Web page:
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Saturday, July 23, 2016
I’d like to commend CNN on this article. It focuses on the socio-economic reasons behind the militant behavior and struggle. I found your treatment to be impartial; you clearly avoided extravagant or sensationalist terms in describing the Ijaw tribal militants (who, although not mentioned in the article, are Christian / Animist).
However, one must ask, why is this professional journalistic impartiality rarely if ever applied to muslim or “Radical Islamic” militants in other CNN articles (see the current articles on Mogadishu).
Whenever there is an article covering “radical Islamicists”, the content tends to focus on what the militants demand (usually some sort of ‘radical’ Shariah-based law) and their religion (Muslim or Islamic). In these same articles, there is little analysis of the driving socio-economic conditions that drive these militants’ actions.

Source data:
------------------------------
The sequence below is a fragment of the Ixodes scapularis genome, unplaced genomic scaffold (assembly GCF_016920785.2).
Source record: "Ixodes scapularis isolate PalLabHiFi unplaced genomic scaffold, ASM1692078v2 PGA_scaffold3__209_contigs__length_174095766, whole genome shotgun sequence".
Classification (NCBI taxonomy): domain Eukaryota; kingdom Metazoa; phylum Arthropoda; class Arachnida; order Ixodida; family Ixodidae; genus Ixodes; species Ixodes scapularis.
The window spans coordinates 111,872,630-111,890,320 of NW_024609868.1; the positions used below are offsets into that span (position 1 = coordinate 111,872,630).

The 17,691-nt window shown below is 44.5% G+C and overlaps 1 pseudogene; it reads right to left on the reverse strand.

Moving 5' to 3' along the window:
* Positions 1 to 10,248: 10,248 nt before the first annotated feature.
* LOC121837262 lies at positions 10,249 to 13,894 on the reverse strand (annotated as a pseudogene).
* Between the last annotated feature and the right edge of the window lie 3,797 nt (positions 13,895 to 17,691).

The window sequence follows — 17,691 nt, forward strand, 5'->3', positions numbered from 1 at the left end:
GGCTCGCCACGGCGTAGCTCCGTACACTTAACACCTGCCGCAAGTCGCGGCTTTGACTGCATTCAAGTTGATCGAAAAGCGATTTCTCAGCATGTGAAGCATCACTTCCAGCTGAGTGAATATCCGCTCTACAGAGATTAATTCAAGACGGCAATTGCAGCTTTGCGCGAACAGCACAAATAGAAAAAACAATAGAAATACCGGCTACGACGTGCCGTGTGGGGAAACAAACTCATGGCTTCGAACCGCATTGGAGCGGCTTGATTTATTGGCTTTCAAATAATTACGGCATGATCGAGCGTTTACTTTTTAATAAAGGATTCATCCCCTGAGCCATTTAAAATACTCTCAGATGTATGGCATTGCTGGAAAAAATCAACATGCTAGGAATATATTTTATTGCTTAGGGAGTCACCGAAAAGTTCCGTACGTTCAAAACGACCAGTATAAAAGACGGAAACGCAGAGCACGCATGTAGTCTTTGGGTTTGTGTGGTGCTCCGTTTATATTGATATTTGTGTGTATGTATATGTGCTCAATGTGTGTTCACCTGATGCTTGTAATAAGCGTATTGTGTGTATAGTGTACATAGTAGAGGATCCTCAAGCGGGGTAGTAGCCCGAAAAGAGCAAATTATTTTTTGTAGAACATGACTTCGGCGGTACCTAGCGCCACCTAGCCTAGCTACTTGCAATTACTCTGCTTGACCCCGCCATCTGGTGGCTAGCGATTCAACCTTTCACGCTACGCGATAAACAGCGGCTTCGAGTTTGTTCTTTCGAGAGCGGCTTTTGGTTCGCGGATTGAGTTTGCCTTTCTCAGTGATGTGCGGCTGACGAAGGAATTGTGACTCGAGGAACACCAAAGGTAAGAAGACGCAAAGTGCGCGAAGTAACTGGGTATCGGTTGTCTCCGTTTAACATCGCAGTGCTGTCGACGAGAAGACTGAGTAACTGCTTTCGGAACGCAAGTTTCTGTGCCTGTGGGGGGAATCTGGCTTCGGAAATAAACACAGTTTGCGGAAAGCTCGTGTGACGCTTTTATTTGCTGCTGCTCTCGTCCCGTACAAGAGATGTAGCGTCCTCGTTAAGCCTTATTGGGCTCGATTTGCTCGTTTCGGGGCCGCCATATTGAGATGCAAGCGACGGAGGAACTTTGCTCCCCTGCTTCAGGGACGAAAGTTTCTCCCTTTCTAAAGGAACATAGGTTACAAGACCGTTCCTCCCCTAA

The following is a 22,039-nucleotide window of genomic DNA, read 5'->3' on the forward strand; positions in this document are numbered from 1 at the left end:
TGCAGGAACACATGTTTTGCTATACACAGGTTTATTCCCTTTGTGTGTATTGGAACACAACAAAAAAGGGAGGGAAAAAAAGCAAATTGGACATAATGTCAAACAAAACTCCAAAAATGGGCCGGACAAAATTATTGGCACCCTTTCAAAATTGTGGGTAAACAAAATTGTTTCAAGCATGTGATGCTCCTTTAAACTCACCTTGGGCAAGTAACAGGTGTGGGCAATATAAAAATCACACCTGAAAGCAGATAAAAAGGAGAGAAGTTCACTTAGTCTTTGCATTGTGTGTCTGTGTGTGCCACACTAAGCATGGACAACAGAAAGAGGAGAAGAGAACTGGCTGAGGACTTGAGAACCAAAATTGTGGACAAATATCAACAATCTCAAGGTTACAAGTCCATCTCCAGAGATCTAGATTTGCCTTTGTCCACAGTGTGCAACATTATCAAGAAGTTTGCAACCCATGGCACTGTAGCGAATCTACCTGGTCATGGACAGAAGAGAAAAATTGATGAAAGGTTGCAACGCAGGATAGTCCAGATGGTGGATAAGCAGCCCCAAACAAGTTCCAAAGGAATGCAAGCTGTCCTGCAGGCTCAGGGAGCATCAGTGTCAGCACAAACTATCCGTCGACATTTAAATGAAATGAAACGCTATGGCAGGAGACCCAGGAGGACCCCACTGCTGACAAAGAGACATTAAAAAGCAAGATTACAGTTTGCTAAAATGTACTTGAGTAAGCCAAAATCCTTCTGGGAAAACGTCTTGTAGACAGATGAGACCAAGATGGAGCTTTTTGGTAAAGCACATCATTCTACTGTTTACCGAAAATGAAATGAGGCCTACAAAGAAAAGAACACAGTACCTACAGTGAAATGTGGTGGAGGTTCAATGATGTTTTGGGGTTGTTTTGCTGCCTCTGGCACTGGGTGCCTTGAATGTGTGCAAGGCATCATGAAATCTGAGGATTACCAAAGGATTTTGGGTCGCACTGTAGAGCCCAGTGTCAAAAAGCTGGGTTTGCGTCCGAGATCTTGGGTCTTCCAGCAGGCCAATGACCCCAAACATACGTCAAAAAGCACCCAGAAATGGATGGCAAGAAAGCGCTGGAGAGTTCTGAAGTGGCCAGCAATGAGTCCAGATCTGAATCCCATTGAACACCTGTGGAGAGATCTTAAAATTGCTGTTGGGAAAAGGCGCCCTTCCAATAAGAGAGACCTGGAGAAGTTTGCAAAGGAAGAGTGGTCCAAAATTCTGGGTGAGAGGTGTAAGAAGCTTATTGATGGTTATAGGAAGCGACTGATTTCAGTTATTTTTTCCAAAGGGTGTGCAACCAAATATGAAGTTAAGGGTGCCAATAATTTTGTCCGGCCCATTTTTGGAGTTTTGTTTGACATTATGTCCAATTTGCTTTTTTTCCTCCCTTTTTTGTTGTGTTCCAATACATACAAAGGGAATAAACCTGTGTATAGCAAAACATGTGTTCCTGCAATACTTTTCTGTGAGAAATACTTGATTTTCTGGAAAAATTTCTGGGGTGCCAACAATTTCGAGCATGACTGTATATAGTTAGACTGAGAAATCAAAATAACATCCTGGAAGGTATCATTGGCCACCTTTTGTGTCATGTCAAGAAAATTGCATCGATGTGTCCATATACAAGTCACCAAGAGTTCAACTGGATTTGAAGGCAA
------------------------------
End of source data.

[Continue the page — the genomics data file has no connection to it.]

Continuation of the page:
It seems that CNN's coverage of militant behavior is inconsistent: When the militants claim to be muslim or Islamic, CNN focuses on religion as the driving factor; however when the militants are not muslim (such as the Christian Ijaws) CNN doesn’t bring up the subject of religion. Why is the much needed socio-economic analysis off limits when discussing the problem of ‘muslim’ militants?
CNN should know what 95% of Muslims already do: it is not ‘radical Islam’ that drives a militant’s passion (though they wear religion on their sleeves for credibility); rather it is their ignorant, stagnant, poor, or crime-ridden societies.